What a surprise to open up this week’s Time Magazine only to find the top ten mega-trends listed for consideration in this brave new post-collapse-of-the-global-economic-system world.  And what made it to #3?  Right behind “job as your best asset” and “recycling the suburbs”?  Check it out – 

The New Calvinism.

For some time now (actually for the last eighteen months) I’ve been trying to sort out the meaning of the revival of reformed theology in the evangelical movement across America popularized by the likes of John Piper and friends.  Turns out my alma-mater (Trinity Evangelical Divinity School in Deerfield, IL) has been dominated by these reformed thinkers for a quarter century.   Along with the Southern Baptist Convention.  Christianity Today has noted this development within the movement.  Former TEDS theology professor and now at North Park College, Dr. Scot McKnight, calls this phenomena the emergence of Neo-Fundamentalists.  Predestination has made a big come-back: filling a void left wide open with the mass marketing of seeker-friendly Christianity.  While many but not all of these invaders smoke pipes and cigars and drink beer as a sign of their liberation from dispensationalism, they are hardly progressives.  Some of them are the new heresy hunters – the self-appointed guardians of orthodoxy.  And you’d better not cross them.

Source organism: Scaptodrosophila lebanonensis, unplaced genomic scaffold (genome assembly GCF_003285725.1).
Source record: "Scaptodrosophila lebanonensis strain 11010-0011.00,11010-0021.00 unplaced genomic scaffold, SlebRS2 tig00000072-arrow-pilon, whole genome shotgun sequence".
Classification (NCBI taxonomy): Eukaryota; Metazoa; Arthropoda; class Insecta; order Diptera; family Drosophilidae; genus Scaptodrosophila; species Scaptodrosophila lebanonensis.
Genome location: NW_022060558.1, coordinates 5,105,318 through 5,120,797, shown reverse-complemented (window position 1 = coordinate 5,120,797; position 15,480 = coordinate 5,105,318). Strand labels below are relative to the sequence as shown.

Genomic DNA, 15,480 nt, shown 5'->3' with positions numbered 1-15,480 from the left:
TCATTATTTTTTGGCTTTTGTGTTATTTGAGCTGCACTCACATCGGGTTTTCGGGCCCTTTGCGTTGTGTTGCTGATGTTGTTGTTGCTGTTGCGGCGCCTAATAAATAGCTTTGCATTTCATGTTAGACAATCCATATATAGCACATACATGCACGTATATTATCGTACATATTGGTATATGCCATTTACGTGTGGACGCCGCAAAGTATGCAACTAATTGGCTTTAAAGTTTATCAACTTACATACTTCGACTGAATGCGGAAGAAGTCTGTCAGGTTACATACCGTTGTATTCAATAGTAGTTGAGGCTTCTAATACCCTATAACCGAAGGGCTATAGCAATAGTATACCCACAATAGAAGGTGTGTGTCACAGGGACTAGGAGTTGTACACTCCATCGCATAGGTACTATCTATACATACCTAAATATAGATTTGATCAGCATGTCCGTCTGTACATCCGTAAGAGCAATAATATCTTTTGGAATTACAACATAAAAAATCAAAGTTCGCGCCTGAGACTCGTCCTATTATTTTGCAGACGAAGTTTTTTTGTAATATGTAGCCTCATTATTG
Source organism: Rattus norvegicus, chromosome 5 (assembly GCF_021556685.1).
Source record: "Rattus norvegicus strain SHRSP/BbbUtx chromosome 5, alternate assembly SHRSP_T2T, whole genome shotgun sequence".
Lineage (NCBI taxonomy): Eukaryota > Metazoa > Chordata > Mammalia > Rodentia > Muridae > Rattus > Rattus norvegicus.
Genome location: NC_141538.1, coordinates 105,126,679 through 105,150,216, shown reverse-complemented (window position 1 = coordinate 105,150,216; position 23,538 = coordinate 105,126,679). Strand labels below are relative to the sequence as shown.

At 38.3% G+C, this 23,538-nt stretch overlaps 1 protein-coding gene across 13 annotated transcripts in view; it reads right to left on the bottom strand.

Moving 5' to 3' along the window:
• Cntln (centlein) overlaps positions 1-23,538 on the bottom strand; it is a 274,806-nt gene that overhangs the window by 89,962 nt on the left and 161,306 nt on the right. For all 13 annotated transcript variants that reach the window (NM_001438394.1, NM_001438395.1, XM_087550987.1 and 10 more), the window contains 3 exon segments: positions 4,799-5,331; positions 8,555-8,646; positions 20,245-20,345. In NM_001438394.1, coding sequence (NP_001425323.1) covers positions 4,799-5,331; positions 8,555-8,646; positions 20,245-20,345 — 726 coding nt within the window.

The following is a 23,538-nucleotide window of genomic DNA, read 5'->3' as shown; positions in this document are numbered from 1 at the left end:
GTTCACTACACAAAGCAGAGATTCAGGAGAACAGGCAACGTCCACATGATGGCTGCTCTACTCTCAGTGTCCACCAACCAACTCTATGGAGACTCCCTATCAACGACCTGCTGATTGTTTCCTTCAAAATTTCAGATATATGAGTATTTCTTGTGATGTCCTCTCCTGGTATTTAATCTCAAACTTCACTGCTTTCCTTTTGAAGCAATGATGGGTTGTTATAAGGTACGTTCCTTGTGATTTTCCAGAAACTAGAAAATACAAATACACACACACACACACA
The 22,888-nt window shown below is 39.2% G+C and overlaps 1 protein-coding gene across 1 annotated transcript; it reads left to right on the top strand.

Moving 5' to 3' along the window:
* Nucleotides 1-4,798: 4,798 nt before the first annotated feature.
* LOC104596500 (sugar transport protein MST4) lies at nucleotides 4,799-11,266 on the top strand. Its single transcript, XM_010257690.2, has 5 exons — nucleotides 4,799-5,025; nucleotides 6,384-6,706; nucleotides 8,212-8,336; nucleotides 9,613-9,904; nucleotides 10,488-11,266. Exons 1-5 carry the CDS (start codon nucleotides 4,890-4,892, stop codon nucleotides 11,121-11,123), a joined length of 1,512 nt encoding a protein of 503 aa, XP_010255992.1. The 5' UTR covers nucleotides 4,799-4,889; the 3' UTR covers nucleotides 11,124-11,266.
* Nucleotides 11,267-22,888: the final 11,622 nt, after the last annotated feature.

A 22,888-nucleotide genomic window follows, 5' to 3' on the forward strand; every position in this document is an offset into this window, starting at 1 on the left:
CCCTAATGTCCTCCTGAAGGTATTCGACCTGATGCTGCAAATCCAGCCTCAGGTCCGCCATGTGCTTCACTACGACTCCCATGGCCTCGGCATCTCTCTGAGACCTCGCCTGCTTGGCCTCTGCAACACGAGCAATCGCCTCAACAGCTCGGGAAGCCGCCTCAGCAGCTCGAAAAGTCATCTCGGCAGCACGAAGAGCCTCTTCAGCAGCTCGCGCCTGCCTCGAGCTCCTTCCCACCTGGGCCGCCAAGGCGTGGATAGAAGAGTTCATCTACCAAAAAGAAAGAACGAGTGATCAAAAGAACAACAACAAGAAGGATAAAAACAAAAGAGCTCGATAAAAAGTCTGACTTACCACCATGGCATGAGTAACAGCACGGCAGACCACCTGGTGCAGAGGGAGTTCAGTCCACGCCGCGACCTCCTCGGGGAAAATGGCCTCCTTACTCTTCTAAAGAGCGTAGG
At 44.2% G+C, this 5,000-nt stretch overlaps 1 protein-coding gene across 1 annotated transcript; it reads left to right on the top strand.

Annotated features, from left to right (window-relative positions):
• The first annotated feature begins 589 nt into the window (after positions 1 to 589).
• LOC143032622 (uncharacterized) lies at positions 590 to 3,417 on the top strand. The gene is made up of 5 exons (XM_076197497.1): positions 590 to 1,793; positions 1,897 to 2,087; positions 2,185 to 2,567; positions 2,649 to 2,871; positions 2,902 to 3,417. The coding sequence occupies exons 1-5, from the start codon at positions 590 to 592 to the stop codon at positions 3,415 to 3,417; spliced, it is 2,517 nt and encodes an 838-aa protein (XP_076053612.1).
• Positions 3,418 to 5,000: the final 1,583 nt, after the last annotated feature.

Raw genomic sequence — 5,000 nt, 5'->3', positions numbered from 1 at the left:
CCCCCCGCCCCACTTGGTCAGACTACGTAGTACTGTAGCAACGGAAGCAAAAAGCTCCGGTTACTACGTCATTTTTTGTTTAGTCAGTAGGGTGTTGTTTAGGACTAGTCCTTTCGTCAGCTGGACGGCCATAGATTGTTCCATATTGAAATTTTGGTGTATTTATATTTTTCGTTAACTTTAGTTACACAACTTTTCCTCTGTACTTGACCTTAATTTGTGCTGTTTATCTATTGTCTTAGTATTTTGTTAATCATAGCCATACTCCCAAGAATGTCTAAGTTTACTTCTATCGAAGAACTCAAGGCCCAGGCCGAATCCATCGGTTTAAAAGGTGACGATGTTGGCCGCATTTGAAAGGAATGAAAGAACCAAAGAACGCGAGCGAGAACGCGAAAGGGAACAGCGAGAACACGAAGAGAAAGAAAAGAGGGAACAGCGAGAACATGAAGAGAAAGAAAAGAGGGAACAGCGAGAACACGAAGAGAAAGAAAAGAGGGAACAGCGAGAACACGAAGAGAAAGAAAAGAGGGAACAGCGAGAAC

TIME’s David Van Biema considers their return to a Puritan-like version of Calvinism; calling up a vision of God rooted as much in Jonathan Edwards as biblical theology, to be a major force in this Brave New World following the onset of our current economic crisis.

A curious development.  Curious indeed.

For a balanced conversation on the subject, see Eugene Cho’s blog for a good discussion.